Mountains hold past snow;
clouds hold threats of future snow.
Nothing falling now.
I finished this haiku trilogy after
closed. That’s OK. Can’t rush barbecue.
Waves wash things ashore:
bouyant trash from far away,
driftwood, and sea weed.
Synchronize your breath
with the ebb and flow of waves.
Feel the ocean’s pulse.
Contemplate them all:
driftwood, sea weed, even trash.
Insights ride the waves.
Like still photos, many haiku capture a moment in time. My first foray into capturing motion in haiku yielded 2 surprises. Here comes another, in time for the centennial on 11-11 of the armistice that ended the fighting in World War I.
Let’s start by summarizing the older surprises that I posted in response to a CDHK episode. Credits for the images below are at the end of this post for readability.
The first surprise was that that so much motion could fit in a haiku:
A shell exploded!
Water slowly filled the hole
and held the whole sky.
Of course, my haiku that is like a movie was inspired by this classic World War I haiku that is like a still photo:
© Maurice Betz
A shell hole
In its water
Held the whole sky.
The second surprise was that I did not have a stable preference between these haiku. Like someone viewing the classic ambiguous image that can be seen as a duck facing one way or as a rabbit facing the other, I flip-flopped between the still photo by Betz and the movie by me. So did at least 2 readers of my old post.
Here is the new third surprise. After writing yet another shell hole haiku, I finally have a stable preference. My preferred haiku is like a movie that starts after the explosion:
Water slowly filled
the shell blast’s muddy crater.
It held the whole sky.
Unable to find appropriate and affordable period images, I used contemporary images: a generic explosion and a puddle that looks much like the water-filled shell hole. The puddle photo has been cropped to be more nearly square.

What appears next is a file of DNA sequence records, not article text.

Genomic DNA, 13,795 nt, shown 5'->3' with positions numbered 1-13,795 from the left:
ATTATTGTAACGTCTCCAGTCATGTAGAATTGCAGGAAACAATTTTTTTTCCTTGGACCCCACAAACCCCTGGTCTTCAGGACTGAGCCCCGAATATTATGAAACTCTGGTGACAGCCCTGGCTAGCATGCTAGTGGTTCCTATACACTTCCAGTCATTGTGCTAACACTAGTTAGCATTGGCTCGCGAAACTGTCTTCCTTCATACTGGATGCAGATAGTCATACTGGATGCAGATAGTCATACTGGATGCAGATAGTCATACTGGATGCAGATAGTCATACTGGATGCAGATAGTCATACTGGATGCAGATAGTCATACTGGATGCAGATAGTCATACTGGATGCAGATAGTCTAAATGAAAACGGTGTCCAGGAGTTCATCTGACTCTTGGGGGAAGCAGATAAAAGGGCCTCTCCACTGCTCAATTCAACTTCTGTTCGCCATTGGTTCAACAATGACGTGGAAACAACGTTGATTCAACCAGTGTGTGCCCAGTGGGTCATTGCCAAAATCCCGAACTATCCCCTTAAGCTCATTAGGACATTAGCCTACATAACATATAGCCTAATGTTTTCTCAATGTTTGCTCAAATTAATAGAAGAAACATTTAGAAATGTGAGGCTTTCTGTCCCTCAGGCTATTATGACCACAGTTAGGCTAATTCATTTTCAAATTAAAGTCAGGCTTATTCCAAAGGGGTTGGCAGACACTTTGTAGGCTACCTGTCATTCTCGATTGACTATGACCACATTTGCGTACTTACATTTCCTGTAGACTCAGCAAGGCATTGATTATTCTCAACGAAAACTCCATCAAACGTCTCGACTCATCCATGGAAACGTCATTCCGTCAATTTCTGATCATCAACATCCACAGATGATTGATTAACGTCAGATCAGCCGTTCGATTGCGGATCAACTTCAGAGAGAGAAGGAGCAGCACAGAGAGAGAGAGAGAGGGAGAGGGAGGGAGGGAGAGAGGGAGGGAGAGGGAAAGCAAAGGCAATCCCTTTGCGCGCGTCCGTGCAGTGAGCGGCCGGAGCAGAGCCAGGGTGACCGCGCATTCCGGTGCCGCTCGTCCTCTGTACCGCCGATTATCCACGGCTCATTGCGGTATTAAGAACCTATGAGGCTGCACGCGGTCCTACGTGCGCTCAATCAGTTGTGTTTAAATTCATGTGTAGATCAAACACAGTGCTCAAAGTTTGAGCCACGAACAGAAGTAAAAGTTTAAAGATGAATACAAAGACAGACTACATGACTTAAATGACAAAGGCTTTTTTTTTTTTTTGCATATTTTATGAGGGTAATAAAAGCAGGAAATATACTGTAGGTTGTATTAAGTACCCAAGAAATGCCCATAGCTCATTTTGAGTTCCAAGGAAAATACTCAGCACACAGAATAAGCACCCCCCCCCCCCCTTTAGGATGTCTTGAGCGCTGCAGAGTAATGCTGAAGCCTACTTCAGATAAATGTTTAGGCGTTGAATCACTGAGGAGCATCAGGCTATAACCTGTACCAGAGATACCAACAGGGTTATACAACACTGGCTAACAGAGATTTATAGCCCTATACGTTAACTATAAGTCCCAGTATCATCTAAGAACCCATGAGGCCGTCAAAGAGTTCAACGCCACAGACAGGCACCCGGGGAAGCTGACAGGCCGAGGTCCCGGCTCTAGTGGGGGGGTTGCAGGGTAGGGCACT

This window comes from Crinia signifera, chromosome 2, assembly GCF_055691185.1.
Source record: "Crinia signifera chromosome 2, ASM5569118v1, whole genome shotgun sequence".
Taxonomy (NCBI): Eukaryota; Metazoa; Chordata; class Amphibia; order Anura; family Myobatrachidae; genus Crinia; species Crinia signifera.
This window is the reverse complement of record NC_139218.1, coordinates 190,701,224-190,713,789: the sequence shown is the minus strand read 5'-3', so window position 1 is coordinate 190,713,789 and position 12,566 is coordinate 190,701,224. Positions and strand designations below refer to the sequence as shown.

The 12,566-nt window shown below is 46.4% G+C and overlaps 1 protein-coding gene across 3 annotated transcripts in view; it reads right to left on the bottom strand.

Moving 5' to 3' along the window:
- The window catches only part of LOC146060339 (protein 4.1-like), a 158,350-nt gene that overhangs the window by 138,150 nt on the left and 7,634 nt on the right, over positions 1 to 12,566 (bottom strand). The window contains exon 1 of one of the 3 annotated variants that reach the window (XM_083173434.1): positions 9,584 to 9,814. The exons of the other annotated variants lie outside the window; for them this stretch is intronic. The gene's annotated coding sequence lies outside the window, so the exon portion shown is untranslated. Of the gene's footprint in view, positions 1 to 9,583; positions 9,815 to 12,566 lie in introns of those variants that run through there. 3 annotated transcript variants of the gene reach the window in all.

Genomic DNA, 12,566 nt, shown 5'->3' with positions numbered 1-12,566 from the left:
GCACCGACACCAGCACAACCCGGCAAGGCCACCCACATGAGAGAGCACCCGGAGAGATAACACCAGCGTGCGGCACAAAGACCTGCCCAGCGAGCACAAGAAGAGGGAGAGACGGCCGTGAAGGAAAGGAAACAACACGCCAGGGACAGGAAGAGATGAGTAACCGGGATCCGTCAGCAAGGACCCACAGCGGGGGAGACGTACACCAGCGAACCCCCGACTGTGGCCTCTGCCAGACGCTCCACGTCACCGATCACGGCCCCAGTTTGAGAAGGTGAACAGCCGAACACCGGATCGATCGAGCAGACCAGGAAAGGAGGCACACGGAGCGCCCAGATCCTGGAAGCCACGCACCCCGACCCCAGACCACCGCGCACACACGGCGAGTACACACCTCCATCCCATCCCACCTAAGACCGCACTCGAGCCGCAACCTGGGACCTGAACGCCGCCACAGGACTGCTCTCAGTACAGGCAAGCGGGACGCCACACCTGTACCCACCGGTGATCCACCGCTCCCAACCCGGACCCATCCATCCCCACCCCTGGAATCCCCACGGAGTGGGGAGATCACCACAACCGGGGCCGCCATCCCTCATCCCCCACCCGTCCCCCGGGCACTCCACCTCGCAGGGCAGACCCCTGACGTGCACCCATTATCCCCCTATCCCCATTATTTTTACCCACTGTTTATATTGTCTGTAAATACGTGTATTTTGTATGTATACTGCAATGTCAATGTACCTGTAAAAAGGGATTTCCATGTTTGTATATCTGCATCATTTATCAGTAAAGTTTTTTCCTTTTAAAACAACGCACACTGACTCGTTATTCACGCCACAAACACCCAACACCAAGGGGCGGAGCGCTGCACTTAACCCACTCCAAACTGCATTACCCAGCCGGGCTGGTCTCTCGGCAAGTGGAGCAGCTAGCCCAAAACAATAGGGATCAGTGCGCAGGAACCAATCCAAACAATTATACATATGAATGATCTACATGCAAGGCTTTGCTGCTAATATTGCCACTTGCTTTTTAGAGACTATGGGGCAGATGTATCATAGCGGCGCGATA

This post ends with 2 haiku, each inspired by a photo of clouds imitating clams. I took the calm photo; Sue Ranscht took the dramatic one.
Tho I usually prefer deeply saturated colors, I love the pastel pink and green sometimes seen in a cloud, when the angles are just right in the triangle formed by the cloud and the sun and the viewer. At my latitude, it is a rare sight. I have had just one chance to photograph the elusive synergy of pastel pink and green:
[mother-of-pearl clouds] or [nacreous clouds].
There is also the marvel by Sue Ranscht that appears below. Fair warning: the image credit links to a post in a series, with a striking image for each episode in a fantasy epic. The series is so addictive that it hooked me despite my aversion to fantasies and impatience with epics.
My latest haiku came quickly when I saw a superb photo by Cee Neuner. While I gave the haiku a title to make it intelligible w/o the photo, I also requested and received permission to share the photo in a post.
What would I say is “the” color of the cloth in my image? Even more than with other colors, how it looks depends on lighting and surroundings. This pretty color is a visual metaphor: relationships mean more than intrinsic properties.
Colorful Plain English
Inkjets squirt cyan;
some poets sing of turquoise.
I just see blue-green.
For most purposes, I prefer blue-green (and 2 variations on it) over the other names. Anybody who knows what blue and green mean can guess what blue-green means. Those who need more choices for naming colors like this can put blue-green between bluish green (AKA aqua) and greenish blue (AKA turquoise). The 3 names I prefer are all clearer than names like aqua about where they lie on the range from just plain blue to just plain green.
Need still more choices? Use Red|Green|Blue coordinates. The 256x256x256 possible values for the RGB coordinates of a color can make more distinctions than U will ever need.
For example, the image below is a detail from the image above, with little yellow circles around 2 spots on the cloth, one relatively bright and another relatively dark. Most spots on the cloth have [R|G|B] between the bright spot’s [45|223|226] and the dark spot’s [0|48|86].
If U like one of those colors enough to want it as a text or background color, U can use the corresponding hexadecimal code (#2DDFE2 or #003056) in an HTML style sheet. Explicit hex codes avoid the bother of remembering the sometimes flaky conventional names for web colors.
Hex codes also provide flexibility. Colors rarely look the way one expects when picking a color by pointing to it in another context, as I noticed when I used colors from an image to add a haiku to the image and then to write text referring to parts of the haiku. Bumping coordinates up or down can adjust colors to look good in actual use.